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IT’S OFFICIAL!

The Black Snob is officially at blacksnob.com! If you saved the old address, no worries, I still haven’t figured out how to make the new address the main address. For now, they’re both sharing.

It’s confusing. I’m not an internet superstar over here. So if the site goes down over the weekend, that’s just me trying to figure out what the hell I’m doing.

Also, I’m returning the airwaves at NPR for their News and Notes segment. I will be jacking it up noonish on May 28th.

And I totally want to thank all the people who have donated to the “Keep me from eating Top Ramen” fund. I don’t know if you all realize how much this really means to me.

1) It means I don’t suck as a writer. After not being able to get a job as a writer for two years I was starting to think that I sucked. Thank you for fixing that.

2) I’m not completely destitute, because my parents help me out, but, dude … I’m poor.

I used to be ashamed of saying I was poor because I have degrees and such and come from an upper middle class background. Even as my phone was being cut off in California and my credit cards were being cut up and I was bargaining/lying to my landlord to keep him from evicting me I would still tell people I was middle class when really the only thing “middle class” about me was that I graduated from Hazelwood Central High School in St. Louis County a decade ago.

Eventually I accepted that I was broke. And there was a lot of “poor, pitiful me” (and I still do that sometimes), but I decided to keep slugging away even though I was sewing patches on my favorite jeans (which have now completely disintegrated. I still wear them around the house, but … they’re dead, man.)

When I returned to St. Louis last year, sans job, I returned with a grand total of two pairs of shoes, only one wearable. The wearable pair, some four-year-old brown European-style tennis shoes, started to die before I moved home so I bought a pair of black flats for job interviews and a pair of tennis shoes.

Then, this February, the black shoes completely fell apart, both soles cracking then falling off at the same time causing me to fall while trying to cross a brick-laid street in downtown.

So I had one pair of brown shoes where the leather was cracking and separating from the sole and another pair that was in a landfill somewhere. Most of my freelance money goes for bills and divorce/credit card debt so … you folks totally bought me two new pairs of shoes!

Really. You are really, really awesome. I can not say that enough. YOU ARE AWESOME. I didn’t think I’d get so many people so soon who were willing to help me out just because they enjoy my rants, satire, analysis and columns. I’m glad you like the content so much that you’re willing to spare some dollars for the world’s most educated quasi homeless poor person.

So the donors’ names, and their new Snob aliases, are all on the left side bar underneath my official panhandling statement. I can’t really give you anything to return the favor, but you’re all stars in my show. And thanks for the shoes!

(They’re very nice and durable.)

Yours truly,

The Snob.

PS. The picture is of Baby Sis, the “littlest” Snob in the Snob Family. Even when clowning, she was and is ever the diva.

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2 thoughts on “IT’S OFFICIAL!

  1. Andrea says:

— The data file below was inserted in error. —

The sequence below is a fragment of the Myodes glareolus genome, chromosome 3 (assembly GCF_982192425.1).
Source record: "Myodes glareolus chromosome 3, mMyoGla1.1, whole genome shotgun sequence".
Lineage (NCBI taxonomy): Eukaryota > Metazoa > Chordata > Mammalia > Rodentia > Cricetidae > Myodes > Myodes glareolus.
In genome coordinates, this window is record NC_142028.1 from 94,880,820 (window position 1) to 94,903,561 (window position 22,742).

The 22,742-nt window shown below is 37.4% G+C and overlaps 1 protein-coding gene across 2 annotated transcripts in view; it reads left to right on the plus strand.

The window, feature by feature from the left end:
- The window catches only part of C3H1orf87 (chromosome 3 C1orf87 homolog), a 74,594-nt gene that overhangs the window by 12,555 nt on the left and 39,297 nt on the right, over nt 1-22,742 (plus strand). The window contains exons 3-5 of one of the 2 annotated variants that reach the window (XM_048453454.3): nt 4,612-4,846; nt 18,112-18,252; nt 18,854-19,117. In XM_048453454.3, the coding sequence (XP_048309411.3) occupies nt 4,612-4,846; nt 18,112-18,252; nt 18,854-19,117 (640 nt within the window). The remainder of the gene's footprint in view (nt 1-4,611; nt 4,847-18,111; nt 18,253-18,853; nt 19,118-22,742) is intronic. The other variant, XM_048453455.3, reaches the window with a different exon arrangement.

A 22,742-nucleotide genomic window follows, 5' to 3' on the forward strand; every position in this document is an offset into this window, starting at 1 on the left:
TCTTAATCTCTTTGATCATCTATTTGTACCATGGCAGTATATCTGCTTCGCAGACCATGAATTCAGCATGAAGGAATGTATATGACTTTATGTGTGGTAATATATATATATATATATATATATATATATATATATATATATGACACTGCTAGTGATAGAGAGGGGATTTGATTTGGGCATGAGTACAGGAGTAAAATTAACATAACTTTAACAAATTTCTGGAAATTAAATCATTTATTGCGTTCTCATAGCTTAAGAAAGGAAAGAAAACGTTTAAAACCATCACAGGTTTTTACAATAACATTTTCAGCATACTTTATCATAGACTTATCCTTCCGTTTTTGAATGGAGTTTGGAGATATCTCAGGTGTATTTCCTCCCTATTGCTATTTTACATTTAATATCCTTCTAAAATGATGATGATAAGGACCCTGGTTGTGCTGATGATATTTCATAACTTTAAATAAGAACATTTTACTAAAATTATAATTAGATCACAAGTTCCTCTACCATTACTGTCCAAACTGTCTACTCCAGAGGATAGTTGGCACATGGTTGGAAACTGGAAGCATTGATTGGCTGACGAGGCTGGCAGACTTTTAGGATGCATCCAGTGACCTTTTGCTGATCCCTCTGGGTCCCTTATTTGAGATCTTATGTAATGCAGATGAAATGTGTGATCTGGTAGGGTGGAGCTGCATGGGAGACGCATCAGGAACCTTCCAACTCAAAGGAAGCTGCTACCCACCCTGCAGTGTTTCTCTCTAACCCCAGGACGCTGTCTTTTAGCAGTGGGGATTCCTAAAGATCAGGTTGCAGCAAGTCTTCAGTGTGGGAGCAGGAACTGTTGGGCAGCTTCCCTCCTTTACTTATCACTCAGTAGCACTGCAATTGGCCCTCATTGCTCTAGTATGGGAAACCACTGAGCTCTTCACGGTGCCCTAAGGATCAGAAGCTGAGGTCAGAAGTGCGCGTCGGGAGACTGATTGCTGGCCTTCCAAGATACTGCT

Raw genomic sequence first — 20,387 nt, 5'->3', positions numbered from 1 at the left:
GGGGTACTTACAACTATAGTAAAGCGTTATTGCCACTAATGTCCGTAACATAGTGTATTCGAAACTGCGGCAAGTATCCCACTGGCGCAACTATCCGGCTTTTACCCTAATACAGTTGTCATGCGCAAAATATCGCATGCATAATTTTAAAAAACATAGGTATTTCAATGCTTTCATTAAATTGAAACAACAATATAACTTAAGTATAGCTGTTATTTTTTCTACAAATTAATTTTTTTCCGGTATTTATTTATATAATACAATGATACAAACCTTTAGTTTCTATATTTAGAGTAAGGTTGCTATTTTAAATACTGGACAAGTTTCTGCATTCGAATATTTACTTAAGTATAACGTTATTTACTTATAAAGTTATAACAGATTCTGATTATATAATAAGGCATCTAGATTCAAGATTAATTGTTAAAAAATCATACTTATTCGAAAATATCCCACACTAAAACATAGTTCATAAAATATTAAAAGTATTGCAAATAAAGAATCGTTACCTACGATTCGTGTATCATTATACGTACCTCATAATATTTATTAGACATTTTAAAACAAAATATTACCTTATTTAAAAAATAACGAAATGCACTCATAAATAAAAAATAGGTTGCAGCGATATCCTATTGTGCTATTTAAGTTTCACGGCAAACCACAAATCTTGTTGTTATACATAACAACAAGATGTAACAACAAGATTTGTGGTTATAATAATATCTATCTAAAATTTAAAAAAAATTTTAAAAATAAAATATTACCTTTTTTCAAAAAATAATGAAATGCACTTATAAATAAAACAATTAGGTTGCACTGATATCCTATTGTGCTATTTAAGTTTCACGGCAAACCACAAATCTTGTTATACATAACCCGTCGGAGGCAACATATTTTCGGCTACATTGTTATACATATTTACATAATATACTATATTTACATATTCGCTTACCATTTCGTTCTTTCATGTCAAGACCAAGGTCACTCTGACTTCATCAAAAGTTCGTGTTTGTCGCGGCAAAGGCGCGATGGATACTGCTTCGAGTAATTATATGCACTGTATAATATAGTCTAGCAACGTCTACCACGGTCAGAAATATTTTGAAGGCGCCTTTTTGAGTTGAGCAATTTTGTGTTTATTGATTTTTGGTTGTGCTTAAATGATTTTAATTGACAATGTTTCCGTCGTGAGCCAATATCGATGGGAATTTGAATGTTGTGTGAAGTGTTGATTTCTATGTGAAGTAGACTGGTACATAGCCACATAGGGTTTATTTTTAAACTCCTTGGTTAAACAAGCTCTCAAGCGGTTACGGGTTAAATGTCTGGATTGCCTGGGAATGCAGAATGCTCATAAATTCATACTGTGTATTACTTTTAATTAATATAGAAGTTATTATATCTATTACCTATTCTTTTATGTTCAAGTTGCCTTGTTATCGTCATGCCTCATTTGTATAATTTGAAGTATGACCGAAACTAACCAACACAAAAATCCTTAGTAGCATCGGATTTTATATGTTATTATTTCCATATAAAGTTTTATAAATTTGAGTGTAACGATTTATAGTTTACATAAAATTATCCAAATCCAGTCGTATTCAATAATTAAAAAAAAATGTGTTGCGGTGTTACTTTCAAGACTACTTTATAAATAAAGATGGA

Girl…when I was doing Uppity Negro I had to post on my website that I needed money for maxi-pads. I was sitting in the Auburn Avenue Library in Atlanta typing sitting next to mostly homeless people that found the confines of the library through the day much nicer than the streets.Across the street was Citizen’s Trust Bank (the rich Black Bank in ATL…check the irony of their history), next door was “100 Black Men” and the Atlanta Daily World Newspaper. Most times I had inventory on me and I was trying to set up opportunities to subsidize my basics since I was sleeping on a friend’s bean bag chair but washing at the Centennial Park Y because his bathroom as a guy was too nasty for me, a girl. I was a still a choosy beggar when it came to wear I would wash being homeless.And most people did not know I was homeless because I was clean, had a website, was doing interviews, and would show up at events. I was loosing it all holding it together for them as a STRONG BLACK WOMAN when I literally was telling people how bad I had it. They all were in denial because they saw me so calm as if being in despair meant I was was supposed to be acting that action out in front of them. Instead I would challenge them to help me and they could not mesh that concept because to them I was not worthy of help since I was being folkloric is living out to them the narrative of being strong. It was the pits and I was bitter.So one day in between wondering whether I would use the last money I had on gas (I had stopped paying my car not long ago trying to keep going and this was before I lost the car). When I saw the blood in my panties I had to figure out whether to ask for money for maxi-pads, buy maxi-pads with the gas money and not be able to travel and set up at schools were I could find a cheap vending fee.My friend, BJ, was feeding me but I could not tell him about my period. I could tell the world but I didn’t him carrying my period too as his responsibility for he was carrying enough as a person that got that he wanted to help. It was like he was the only one that wanted to help. You just don’t want to overburn the few that “get it”.So I wrote that I was debating on going to Spelman and asking for pads and really forcing them to acknowledge what an activist is and that all that time of them seeing me, I was not bullshitting them that I was an activist. But still that was a drive eating up (I think) almost $2.68 gas that season. So in the library sitting next to my fellow homeless peers, I saw the irony that I was facing hate mail and death threats for the love of my people to create a fresh socio-political concept to have no one want to help me when they were being task of the simplest, small things in taking care of one of their servants.Your post about Strong Black Women hit on this anger I have inside. I carried everyone else’s shame because they were forcing me too. They wanted me to provide the visuals that if I was so smart and so ingenius I should not have to depend on them. They could not factor the concepts that that is why nothing productive and industrious created by our own is sustainable. We have the ideas that if you are good then you automatically will survive and flourish. We don’t get the math in that it requires the people to sustain you and build you up. You can’t do it alone.So I was battling understanding the blatant ignorance and the systematic ignorance of all of our own educated people that would rather shift some superficial reasoning to find a way to not empathize while they watched me like they were watching a movie. They were spectators watching me decline and knew they could help. They would offer empty platitudes and feel righteous that that was enough and if any, plenty.So I was forced to refrain a lot because we I showed anger and frustration, people shamed me that I offered myself as a sacrifice to help them. It was arrogant taunting that I was not what they wanted even though they kept saying they wanted more. The only ones to understand the backwards behavior of our own were Whites and they knew that this was a “Black Thing” that I created just to disprove that we were backwards and would manifest just as they were doing. Of me and what I was doing, we were proving scientifically that we disdained sustainability. I knew that it should not keep proving empirical. I’ve been mad for years now with my multi-millionaire cousin in Atlanta knowing how hard I was having of a time while he put $100 in strippers panties and had people telling him I was onto something bigger than he could grasp. It was infuriating. Going to the AUC and seeing fake scholars and jealous professors wanting to see me crumble. That is why I want to see you succeed. I wants some get-back via you.I want our Black People to stop negating the ingeniuty of the Post Civil Rights generation as just fleeting, frivolous art when some of us have vision and the language of Joshua.I understand what Zora and Langston was going through in Harlem needing their own to support them but only having Whites want to. Blacks could have if only with pennies back then. But that is how hardened our hearts are. Maybe not here though.I want to see you go further than Zora would get stucked and this thing called the internet is something Zora Neal Hurston and Langston Hughes could have benefited from. Timing is everything.I think you have created a community and you are offering a lot of us VOICE. So much about what you write about we all have experienced or know a lot of. It’s just not mainstream. Radio DJ’s, the gatekeepers, and Essence, the gatekeeper, are too linear to talk about things you tackle.Maybe with the nickles and dimes and $100 we amass for you, it will soon create contributions even bigger from people with bigger pockets than ours.I am fighting for you because you are fighting for us. Through you, we may prove SUSTAINABILITY for once breaking several paradigms (Black women not supporting Black women, women not supporting women, and Blacks not supporting Blacks)I can see when Divine Intervention graces us, the peers, with one of own who has something special only they can give and only they are supposed to give. We are supposed to recognized. We are cognitive. If only our people knew how and when to move in place and places to see our gifts (given by others) and when to protect them (by supporting them while we have them).It only seems that we do it backwards and try to get substance of nonethingness to extract extraordinary when we usually rebuke extraordinary and question why we have nothing special and spectacular. It’s symptomatic of our regression.Lift us out, Danielle. I know what I am supposed to do. I am supposed to read the signs: I support you!Zora and Langston wants us to. They want us to do for you and others that others failed of not doing for them. We have to break those paradigms. Your honest submissions are break-through innovation.